How Copyright Legitimizes Kicking Puppies

The following is a guest post by MCM.

Copyright sucks.

You heard me, it sucks.  It’s the biggest scam of the modern era, wasting billions of dollars and even more time, all debating stuff that can’t be solved.  When historians look back on us, they’re going to say to themselves: “Wow, this makes the angels-on-the-pin debate look substantive.”

What’s wrong with copyright?  It’s fundamentally incapable of doing what people think it can do.  We’ve got arguments like “information wants to be free” and “creators are starving”, neither of which is true.  People latch on to those ideas because they’re solid ground, but they’re utter nonsense.  You can’t prove that information wants anything any more than you can prove the emotional state of a rock.  Here, let me demonstrate: the flower right next to you wants a McFlurry.  Better get on that.

We don’t need to rework copyright, we need to fix society to make copyright obsolete.  Kicking puppies is illegal, but not many people do it to begin with.  There are social norms that we all appreciate as fundamental, and we try and stay on the good side of them.  So how did copyright go so wrong?

Products, that’s where.  Long ago, you stopped paying for music in any meaningful way.  You paid for records, cassettes, CDs.  We place inherent value in these physical objects, the carriers of our culture, and over time, we came to value a New Release movie at a certain price, and a song at another.  I’m not buying a movie, I’m buying a disc with a movie on it.  I couldn’t care less how much work went into the art itself, as long as it’s priced competitively.

So when you remove the physical object like the internet has done, the natural reaction of society is to think “It’s great I don’t have to pay for all that plastic!” and assume they should be getting their movies for next to nothing.  They’ve lost their sense of morality in this area, because it’s been obscured for so long.  It’s like they’ve been living in a world where puppies are wrapped in foam balls, so it’s fine to kick them… but all of a sudden, the foam is taken away.  I kick a puppy every day on the way to work… why should I stop just because things have changed?  Puppy-kicking is a fundamental part of my life.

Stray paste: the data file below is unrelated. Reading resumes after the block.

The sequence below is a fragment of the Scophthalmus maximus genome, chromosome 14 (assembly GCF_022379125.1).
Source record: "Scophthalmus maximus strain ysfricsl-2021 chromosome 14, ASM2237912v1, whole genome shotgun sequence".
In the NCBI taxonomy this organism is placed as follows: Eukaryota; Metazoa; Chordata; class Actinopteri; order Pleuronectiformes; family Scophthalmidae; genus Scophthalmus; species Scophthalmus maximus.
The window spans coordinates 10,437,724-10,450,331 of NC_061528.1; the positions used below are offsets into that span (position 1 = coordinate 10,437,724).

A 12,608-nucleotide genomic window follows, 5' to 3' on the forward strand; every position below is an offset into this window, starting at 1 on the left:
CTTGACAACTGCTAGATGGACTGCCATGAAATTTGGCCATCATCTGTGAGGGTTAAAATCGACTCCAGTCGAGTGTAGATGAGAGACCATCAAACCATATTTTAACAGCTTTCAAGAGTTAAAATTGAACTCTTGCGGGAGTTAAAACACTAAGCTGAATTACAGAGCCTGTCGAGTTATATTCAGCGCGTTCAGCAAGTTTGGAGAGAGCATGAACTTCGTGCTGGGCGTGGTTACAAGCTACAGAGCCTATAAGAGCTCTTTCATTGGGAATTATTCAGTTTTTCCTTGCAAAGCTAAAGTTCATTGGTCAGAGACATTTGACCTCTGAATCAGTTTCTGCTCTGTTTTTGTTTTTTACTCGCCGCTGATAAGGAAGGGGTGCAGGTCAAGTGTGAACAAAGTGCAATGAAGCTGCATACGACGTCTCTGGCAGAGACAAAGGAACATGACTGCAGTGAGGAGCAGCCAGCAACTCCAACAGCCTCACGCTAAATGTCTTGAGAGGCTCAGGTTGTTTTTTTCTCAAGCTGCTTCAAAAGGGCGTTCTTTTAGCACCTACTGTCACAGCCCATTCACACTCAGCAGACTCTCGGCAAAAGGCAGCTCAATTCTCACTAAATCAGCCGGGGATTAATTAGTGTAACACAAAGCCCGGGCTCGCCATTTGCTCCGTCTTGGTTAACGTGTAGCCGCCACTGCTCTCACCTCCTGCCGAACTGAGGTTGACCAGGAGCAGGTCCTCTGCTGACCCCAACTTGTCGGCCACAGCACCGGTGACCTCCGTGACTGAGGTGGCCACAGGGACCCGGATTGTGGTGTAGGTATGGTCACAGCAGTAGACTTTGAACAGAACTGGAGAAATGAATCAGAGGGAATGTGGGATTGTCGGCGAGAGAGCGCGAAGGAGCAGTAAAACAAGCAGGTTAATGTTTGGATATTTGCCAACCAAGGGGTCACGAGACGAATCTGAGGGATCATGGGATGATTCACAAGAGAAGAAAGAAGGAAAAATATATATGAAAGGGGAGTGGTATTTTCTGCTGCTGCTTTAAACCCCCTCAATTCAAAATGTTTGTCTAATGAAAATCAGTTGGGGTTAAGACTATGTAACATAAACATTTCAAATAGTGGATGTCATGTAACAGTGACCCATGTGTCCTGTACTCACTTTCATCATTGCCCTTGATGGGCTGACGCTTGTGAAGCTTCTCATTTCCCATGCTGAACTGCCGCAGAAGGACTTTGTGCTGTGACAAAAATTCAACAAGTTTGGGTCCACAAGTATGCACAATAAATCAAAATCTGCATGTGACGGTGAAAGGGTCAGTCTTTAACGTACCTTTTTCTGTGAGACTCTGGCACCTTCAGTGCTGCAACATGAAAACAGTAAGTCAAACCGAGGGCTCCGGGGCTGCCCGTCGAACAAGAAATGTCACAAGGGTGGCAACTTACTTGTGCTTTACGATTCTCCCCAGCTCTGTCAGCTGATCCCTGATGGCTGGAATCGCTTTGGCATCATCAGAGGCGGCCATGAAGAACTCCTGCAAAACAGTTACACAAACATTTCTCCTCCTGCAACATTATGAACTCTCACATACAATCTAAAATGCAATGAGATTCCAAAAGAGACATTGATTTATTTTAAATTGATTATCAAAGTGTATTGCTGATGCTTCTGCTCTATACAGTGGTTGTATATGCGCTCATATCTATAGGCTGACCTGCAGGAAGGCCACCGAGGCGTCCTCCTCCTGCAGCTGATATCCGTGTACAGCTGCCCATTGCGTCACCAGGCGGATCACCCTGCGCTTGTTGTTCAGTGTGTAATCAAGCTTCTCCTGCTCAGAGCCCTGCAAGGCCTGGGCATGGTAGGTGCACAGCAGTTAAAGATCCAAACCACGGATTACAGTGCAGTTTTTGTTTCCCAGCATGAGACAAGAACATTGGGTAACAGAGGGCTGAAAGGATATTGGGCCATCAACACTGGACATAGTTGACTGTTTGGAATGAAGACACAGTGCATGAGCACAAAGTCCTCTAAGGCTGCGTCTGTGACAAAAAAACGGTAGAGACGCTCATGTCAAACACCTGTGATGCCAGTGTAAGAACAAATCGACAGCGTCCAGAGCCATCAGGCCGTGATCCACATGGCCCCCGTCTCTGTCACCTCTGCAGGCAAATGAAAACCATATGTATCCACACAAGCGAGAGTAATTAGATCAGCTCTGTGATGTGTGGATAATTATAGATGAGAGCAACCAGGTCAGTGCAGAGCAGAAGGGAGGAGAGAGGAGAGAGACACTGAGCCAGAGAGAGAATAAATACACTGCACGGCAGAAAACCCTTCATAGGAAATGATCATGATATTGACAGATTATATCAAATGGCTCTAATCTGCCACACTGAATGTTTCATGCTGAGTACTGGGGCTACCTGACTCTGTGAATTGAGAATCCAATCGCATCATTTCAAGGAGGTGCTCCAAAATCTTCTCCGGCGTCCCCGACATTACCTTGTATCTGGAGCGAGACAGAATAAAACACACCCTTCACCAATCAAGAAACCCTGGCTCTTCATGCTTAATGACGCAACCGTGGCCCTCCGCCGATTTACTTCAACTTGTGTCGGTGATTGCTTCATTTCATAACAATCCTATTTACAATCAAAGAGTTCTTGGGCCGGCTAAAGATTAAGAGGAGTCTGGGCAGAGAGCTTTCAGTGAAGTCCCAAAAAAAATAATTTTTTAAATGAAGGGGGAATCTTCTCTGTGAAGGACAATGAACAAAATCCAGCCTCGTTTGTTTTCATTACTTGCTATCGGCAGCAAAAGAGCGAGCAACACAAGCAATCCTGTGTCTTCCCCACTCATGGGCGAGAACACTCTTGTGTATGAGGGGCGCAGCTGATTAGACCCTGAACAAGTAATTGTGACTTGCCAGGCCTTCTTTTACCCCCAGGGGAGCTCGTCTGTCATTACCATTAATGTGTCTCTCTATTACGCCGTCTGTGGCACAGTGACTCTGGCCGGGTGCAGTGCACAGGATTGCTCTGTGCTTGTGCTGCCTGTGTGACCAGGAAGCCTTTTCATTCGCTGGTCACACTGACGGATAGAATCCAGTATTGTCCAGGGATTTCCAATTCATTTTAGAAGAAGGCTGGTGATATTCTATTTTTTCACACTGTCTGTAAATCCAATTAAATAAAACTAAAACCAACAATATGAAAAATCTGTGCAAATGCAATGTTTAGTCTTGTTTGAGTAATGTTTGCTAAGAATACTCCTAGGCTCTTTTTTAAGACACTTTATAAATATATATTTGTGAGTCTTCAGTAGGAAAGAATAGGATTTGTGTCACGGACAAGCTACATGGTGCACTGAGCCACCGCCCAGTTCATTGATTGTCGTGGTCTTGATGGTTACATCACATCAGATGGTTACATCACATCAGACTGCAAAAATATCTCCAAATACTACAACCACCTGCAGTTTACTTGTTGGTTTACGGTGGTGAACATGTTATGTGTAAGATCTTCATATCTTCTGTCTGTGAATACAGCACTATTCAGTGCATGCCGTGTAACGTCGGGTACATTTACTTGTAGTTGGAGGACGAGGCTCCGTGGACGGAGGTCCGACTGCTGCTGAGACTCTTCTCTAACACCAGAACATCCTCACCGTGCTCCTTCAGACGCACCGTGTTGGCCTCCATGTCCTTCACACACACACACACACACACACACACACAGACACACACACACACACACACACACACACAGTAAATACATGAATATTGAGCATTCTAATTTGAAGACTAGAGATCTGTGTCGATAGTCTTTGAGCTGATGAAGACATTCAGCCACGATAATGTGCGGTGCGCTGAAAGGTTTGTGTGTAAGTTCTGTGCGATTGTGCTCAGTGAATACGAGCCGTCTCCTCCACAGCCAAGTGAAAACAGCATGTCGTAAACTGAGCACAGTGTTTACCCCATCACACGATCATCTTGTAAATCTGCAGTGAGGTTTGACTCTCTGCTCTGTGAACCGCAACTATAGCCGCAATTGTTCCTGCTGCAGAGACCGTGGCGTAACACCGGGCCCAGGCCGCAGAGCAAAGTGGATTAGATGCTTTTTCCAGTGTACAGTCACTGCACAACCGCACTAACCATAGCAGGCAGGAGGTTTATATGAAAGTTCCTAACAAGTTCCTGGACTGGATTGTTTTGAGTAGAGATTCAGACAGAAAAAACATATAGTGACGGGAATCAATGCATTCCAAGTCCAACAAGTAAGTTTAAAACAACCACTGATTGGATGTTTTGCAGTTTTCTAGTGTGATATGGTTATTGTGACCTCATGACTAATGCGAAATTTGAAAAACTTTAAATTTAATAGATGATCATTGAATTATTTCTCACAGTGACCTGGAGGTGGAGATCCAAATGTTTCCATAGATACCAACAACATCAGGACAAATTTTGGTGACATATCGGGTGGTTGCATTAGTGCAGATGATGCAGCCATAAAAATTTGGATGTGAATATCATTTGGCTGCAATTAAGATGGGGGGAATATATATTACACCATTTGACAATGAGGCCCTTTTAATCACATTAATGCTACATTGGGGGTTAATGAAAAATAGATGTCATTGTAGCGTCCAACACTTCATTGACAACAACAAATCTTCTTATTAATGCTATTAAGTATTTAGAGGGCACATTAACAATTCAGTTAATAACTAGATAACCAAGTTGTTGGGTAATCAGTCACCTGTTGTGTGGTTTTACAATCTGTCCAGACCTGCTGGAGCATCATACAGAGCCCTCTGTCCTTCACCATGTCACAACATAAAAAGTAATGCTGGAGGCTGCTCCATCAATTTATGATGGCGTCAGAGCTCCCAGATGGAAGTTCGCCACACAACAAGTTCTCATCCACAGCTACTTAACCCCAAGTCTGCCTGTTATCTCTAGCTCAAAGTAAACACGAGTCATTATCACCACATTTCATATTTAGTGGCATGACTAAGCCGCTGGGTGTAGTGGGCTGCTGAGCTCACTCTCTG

Deep beneath the surface, I think most of us realize there are people making the things we read, watch and listen to.  Whether it’s a one-on-one relationship or they’re part of a giant team of artists working on a massive project, we’re at least vaguely aware they exist.  And we don’t want to kick them.  We appreciate them.  Well, maybe not Michael Bay.

Copyright is a legal concept that is trying to tell us we need to imagine there’s still a ball around the puppy, and that it’s important to step around it even though it’s invisible.  Some of us are doing that, and some of us are refusing, but in the end, we’re all obsessing over the legitimacy of the concept, and completely ignoring the poor puppies inside.

Copyright is a massive waste of time.  We need to take care of our artists (by whatever means necessary), and stop obsessing about an abstract concept that has very little relevance to the world as it exists today.  There are so many better things we could be doing.  Like buying ice cream for plants.

MCM is the author of The Pig and the Box, Fission Chips, and The Vector, all of which are Creative Commons-licensed.  He would like a McFlurry too, thanks.

4 comments

  1. I don’t understand your argument, MCM. Do you want to get rid of the copyright part of intellectual property law, or change how it’s enforced? I get what you said about people only wanting to pay for a physical copy of a creative work. How will doing away with copyright help us take care of our artists?

  2. @Nancy: sorry I’m so late replying!

    I would argue leaving copyright alone is a good first step. The primary value of copyright was (and still is) the ability for one business to stop another business from selling stuff it didn’t create. Modernizing stuff won’t change that. So the only reason you’d want to go mucking with it is to change the consumer/creator dynamic.

    The problem with doing THAT is that it’s a big hairy mess, with no end in sight. And going down that path just wasting everyone’s time, because there’s no good solution to be found. It’s angels and heads of pins all over again.

    The real solution is to re-connect society’s consciousness with the idea that art is created by SOMEONE, and that someone needs to eat. Not by legislating it, but by downplaying the medium and the middleman, and letting fans appreciate where their content comes from for a change.

    We used to worship things, but now the things are gone. Replacing them with legal threats is wasted effort, but replacing them with ARTISTS… that might just work. If we don’t try, we’ll have a lot of work for lawyers, and nothing new for them to defend.

  3. This article seemed to strike a chord – so what better way to introduce our new “Polls” widget than with a question regarding copyright!

    The poll closes next week, and we’ll have a different question each week. This week we ask:

    “Do you agree with MCM’s stance on copyright?”

    We look forward to seeing the results!

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